The Senate passed a bill Monday aimed at spelling out what benefits local governments can provide to unmarried partners after taking out a provision clarifying hospital visitation rights.
SB299 was approved 21-7-1 after two Democrats questioned the need for the Legislature to get involved in Salt Lake City's new domestic partner registry that gives unmarried couples a way to provide evidence for employers who want to extend to them health-care and other benefits.
Sen. Scott McCoy, D-Salt Lake, the only openly gay member of the Senate, said he hoped the bill was a first step toward recognizing that the state's 53,000 gays and lesbians need basic benefits.
"We are invisible in Utah law and that is wrong. There are tens of thousands of us," McCoy said, who are paying their taxes, raising
their kids and facing the "exact same kitchen table issues" as other Utahns but without the same legal protection.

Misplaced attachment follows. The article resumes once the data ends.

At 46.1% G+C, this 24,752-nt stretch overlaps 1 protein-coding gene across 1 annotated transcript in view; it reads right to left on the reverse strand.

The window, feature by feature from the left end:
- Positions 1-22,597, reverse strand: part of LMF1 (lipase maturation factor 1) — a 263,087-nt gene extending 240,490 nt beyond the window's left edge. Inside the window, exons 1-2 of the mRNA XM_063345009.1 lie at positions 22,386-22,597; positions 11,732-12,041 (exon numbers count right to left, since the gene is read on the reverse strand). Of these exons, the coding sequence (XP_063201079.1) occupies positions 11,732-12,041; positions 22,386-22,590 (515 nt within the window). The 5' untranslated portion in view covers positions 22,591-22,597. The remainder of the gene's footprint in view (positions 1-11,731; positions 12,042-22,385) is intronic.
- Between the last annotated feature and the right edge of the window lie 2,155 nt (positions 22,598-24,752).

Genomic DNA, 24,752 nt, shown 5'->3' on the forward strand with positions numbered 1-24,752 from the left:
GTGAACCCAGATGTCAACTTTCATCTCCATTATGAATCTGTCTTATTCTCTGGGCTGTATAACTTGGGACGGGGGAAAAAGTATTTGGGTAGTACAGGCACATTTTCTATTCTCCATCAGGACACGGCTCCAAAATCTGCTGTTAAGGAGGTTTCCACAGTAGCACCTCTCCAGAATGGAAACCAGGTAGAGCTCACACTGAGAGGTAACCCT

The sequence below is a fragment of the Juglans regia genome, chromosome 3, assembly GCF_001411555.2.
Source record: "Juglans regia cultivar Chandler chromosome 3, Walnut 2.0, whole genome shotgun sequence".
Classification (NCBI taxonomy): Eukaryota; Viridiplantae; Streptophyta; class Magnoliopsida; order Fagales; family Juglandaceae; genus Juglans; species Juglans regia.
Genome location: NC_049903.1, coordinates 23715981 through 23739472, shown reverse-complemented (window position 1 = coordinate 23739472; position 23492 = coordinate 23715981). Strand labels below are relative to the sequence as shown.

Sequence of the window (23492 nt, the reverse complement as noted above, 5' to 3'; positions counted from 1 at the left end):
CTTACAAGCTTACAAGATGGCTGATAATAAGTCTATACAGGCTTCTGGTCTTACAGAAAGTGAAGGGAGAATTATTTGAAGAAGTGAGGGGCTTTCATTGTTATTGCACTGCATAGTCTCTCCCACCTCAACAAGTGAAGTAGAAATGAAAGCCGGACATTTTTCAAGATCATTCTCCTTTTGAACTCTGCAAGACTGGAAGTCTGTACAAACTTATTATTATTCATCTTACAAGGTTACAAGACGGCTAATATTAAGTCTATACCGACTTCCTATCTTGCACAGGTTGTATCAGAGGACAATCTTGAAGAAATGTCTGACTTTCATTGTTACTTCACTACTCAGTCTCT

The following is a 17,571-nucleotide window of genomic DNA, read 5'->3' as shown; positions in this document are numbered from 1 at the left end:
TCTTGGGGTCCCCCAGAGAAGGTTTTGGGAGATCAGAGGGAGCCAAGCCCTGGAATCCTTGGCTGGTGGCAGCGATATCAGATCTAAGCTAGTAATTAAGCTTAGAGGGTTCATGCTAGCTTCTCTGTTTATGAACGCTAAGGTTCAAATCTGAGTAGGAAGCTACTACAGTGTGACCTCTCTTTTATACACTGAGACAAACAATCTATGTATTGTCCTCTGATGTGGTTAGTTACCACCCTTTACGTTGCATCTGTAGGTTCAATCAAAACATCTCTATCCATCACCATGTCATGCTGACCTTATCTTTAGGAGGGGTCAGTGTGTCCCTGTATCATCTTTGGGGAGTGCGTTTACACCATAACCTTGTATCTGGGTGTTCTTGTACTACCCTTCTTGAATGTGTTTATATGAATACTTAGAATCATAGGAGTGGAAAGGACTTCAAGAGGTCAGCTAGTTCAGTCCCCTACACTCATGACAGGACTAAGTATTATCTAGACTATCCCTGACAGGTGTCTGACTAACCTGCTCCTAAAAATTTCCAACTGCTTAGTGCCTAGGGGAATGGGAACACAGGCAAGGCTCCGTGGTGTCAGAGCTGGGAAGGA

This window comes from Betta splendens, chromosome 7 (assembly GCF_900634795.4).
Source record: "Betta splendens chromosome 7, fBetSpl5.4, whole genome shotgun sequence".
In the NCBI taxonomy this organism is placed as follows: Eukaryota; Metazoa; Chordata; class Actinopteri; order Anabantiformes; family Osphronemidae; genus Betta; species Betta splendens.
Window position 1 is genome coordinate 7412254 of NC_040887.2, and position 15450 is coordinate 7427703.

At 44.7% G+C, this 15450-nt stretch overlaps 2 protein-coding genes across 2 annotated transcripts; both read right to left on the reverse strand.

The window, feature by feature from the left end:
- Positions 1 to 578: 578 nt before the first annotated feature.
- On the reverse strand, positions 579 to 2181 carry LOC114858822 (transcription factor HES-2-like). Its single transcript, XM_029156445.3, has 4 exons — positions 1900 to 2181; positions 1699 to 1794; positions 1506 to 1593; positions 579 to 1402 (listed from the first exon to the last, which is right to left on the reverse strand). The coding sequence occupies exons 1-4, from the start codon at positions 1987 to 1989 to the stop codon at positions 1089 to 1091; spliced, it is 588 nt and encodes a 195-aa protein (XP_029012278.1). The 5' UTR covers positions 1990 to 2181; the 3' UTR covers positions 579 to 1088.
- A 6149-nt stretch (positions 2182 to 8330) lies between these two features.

McCoy said the registry was not an attempt to undermine traditional marriage and while Utahns approved Amendment 3 to the Utah Constitution to prohibit gay marriage, most do not oppose gay and lesbian couples having basic rights.
"I'm concerned we keep picking on Salt Lake City," Sen. Ross Romero, D-Salt Lake, said, describing the bill as part of "an ever increasing effort encroach on and micromanage" local governments, especially the capital city.
The sponsor of SB299, Sen. Greg Bell, R-Fruit Heights, said the bill was "not targeted with any animosity whatsoever against Salt Lake City. It happened they passed the ordinance we have to address the issue."
Bell sought the removal of the provision on hospital visitation rights because he said he was not needed and the bill was intended to be conceptual, not specific.
"This is kind of a flavor-of-the-month situation," he said, noting other issues could arise.
The Senate did unanimously approve intent language stating that lawmakers did not want the bill to "disturb any hospital visitation rights provided by a municipal registry."
Bell said lawmakers should continue to work on "life issues that non-traditional couples and families face" without focusing specifically on gays and lesbians.
"It behooves us to work on these other issues so long as it's done in a neutral way," he said. "We don't want to be mean-spirited."The bill now goes to the House.
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